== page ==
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Handicapping - Pedigree - History - Dosage

Second to Last to Second

Two legs of the Triple Crown have come and gone and as usual, missed the superfecta both times by one. But this time is different. This time it was missing the colt who actually won the race. Thats a first, and honestly, it stings badly. Both races revolved around the best on the field, Epicenter, and both times he captured second place.

While I was never one to look for excuses in any horses that I heavily back, I will say that the Preakness was a much harder beat than the loss in the Kentucky Derby for Epicenter in my eyes. In the Derby, Epicenter was ridden beautifully against a brutal pace and it was set up perfectly for the winner. Rich Strike cruised for a mile and then he was let loose at the perfect time and capitalized off of retreating speed. Rich Strike's performance was perfect in relation to how the race was set up and he crossed that finish line first. There were other rear runners who could have done just the same, but it was Rich Strike who had the power to see it through.

In the Derby, Epicenter ran his race as best as he could even though he was pulled a little further back than his norm. He had 12 competitors behind him and he had a suicidal speed group in front of him. Advantage goes to Rich Strike and Epicenter settles for second. The entire race evolved in such a way that was both unpredictable by the betting public and by a vast amount of career handicappers. I would venture to say, that it was also unpredictable for each and every trainer who had a colt in one of those gates as well. If they could have predicted that, Summer is Tomorrow would have been left alone on that lead with at least 15 lengths of air between him and the stalkers. Epicenter lost that race but it was not due to poor riding, or to even a poor performance. It was due to the dynamics that the race presented in terms of a suicidal pace structure.

In the Preakness, we had the opposite scenario as far as pace structure, which should have been an extremely advantaged spot for Epicenter. With a more than conducive 24.32 opening quarter, lead and stalking contenders have free reign to wrap around that track and then give it their all at the top of the stretch. Epicenter's opening quarter leaves me in complete disbelief. It was ridiculous to say the least.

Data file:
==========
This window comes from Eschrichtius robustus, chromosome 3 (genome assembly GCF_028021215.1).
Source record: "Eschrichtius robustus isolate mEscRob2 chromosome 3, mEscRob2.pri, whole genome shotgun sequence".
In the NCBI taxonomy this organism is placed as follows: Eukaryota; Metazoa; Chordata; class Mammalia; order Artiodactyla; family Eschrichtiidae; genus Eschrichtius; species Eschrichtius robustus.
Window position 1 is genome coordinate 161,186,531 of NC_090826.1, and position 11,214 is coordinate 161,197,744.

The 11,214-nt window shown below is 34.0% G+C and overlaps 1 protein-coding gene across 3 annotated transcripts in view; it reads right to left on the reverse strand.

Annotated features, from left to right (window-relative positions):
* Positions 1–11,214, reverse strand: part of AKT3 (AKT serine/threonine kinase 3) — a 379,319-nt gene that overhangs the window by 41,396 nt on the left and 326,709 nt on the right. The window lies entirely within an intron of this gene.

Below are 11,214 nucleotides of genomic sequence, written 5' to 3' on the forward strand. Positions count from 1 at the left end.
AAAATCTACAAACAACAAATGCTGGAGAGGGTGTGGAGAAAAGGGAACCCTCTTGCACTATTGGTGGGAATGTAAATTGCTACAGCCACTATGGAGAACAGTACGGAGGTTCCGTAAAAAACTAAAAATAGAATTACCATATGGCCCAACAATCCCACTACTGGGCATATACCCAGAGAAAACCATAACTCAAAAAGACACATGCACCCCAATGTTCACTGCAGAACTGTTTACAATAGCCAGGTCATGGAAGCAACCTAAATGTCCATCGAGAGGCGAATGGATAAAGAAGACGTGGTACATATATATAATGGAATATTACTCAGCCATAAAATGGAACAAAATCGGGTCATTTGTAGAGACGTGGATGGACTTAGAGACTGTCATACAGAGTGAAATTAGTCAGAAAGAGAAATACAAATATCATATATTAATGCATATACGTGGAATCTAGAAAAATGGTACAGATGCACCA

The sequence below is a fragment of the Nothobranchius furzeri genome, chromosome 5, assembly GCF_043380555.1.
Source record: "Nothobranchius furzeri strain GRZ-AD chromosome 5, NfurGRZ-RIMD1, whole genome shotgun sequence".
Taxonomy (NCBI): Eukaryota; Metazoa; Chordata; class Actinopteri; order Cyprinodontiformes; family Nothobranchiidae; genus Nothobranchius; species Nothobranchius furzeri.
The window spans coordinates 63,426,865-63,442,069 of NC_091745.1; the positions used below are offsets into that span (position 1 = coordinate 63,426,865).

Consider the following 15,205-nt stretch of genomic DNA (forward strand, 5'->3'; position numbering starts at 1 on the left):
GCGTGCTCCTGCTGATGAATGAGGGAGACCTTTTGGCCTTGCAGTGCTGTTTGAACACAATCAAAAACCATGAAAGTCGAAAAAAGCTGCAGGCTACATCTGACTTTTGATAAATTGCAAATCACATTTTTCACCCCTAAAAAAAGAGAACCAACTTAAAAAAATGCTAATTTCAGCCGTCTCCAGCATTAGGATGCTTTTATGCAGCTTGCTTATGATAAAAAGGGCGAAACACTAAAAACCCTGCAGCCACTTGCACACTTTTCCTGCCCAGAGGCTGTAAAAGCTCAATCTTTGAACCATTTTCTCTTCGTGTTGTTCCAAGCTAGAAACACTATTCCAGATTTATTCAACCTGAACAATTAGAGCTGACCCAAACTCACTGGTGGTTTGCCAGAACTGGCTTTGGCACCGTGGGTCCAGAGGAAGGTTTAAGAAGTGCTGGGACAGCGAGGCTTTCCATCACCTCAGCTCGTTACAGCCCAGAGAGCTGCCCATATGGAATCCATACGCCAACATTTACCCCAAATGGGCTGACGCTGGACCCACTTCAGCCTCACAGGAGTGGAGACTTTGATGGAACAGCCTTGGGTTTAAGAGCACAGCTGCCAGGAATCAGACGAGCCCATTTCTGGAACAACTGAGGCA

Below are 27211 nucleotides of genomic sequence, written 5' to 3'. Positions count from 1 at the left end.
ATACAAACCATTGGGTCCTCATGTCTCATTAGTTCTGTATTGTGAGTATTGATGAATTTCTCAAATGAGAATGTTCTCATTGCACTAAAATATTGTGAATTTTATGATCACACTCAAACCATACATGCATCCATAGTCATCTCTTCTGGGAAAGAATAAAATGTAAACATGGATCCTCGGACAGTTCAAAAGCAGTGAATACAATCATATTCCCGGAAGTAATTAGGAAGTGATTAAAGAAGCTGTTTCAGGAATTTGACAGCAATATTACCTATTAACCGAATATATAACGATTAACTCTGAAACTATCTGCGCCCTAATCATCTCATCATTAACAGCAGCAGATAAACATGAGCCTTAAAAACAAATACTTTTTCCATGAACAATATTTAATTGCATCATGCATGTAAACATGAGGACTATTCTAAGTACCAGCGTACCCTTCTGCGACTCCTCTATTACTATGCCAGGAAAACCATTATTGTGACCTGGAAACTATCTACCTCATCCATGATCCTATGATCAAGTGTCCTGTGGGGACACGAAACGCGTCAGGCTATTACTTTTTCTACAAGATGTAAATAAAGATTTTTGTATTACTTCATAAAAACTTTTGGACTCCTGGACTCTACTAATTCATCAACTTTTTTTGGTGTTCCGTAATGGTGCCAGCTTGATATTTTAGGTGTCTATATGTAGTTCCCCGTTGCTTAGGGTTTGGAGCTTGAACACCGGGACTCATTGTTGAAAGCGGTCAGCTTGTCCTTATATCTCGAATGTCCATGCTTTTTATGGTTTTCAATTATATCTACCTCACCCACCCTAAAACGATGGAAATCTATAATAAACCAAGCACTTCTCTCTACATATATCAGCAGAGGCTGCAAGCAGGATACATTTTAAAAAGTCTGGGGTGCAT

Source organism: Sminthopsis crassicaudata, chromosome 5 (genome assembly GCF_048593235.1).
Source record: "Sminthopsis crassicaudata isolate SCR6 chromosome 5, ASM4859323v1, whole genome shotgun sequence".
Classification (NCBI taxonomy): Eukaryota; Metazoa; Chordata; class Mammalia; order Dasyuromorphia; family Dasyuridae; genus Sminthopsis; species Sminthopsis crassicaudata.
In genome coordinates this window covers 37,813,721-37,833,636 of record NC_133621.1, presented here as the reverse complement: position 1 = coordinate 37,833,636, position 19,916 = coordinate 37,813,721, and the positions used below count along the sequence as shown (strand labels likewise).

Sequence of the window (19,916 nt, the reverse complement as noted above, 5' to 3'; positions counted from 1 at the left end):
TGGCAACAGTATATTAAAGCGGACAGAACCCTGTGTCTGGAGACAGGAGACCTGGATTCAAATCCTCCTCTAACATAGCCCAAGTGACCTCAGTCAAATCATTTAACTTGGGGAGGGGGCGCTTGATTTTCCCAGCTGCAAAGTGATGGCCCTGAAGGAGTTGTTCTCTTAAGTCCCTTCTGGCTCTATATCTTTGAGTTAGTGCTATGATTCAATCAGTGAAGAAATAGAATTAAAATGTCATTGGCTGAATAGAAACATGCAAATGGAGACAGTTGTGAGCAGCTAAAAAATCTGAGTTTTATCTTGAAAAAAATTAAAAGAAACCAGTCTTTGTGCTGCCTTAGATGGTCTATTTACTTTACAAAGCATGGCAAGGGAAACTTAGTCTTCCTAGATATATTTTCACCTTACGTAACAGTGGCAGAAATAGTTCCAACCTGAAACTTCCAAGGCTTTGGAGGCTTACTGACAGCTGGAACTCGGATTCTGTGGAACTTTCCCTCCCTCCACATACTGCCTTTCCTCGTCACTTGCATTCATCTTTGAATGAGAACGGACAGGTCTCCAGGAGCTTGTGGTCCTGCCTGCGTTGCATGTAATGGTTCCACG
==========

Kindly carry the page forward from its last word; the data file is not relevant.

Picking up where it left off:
In Epicenter's maiden win at Churchill Downs, he went Gate to Wire traveling 8f and won by 3.5 lengths.

His next race, the Gun Runner Stakes, he stalked in 2nd position to the top of the stretch, took over easily and won after gearing down by 6.5 lengths traveling 8.5f.

In the Lecomte stakes, Epicenter took the lead spot again traveling 8.5f again, but this time lost by a neck to Call Me Midnight.

In the 9f Risen Star, he demolished the field this time, running Gate to wire, winning by 2-3/4 lengths.

His next race, the 9.5f Louisiana Derby, he rated behind the speed, keeping within 1/2 to 2 lengths off the lead the entire oval. He broke the track record, beating the field by 2.5 lengths.

Of course, the Kentucky Derby, he was ridden correctly, held further back from the overseas invader's overstated pace which, even though it was against Epicenter's preferred area, it was the correct place for him because of that pace. He did not win it, Rich Strike took over with his advantage and overtook the best on the field. There is no room for excuses, it just is what it is.

In looking at the full scope of Epicenter's performances to date (Derby aside), it is quite easy to see that the horse has either been in the lead or within 2 lengths of the lead throughout his full career. The Derby is the outlier because Rosario read the pace (correctly), he adjusted the horse's position based on that pace and he gave it his all in over-correcting the loss of lengths to be competitive down the stretch.

Next he enters another 1-3/16th race with a field of only 8 competitors. The track he is going to compete on has obviously been speed favoring all day. With a 24.32 opening quarter, where does Rosario park Epicenter? EIGHT AND A HALF LENGTHS BEHIND THE LEAD in the early stages. He lost the race at the 1/4 pole. He did not have his preferred spot, he lost his advantage out front with the conducive pace and he took on a grave disadvantage with the rear runners for no clear reason. Rosario flipped the switch and took him completely out of contention. This is the bad beat and the moment I felt the immediate electricity course through me when they flashed that 1/4 time.

When you see the history of how a horse runs consistently at certain distances and with specific pace structures, you can get reasonable insight into what should transpire and act accordingly. Rosario took Epicenter out of that race and rode him completely against his history, against his strengths and against the speed favoring bias. Only Joel Rosario can shed some light on why he did that. Boxed in and steadied twice, this guy went from second to last and somehow managed to tail the winner home. On that track, the way Epicenter charged late, was nothing short of dazzling. A very tired Early Voting was swaying in that stretch and he would have been no match if Epicenter was ridden on the far outside early on.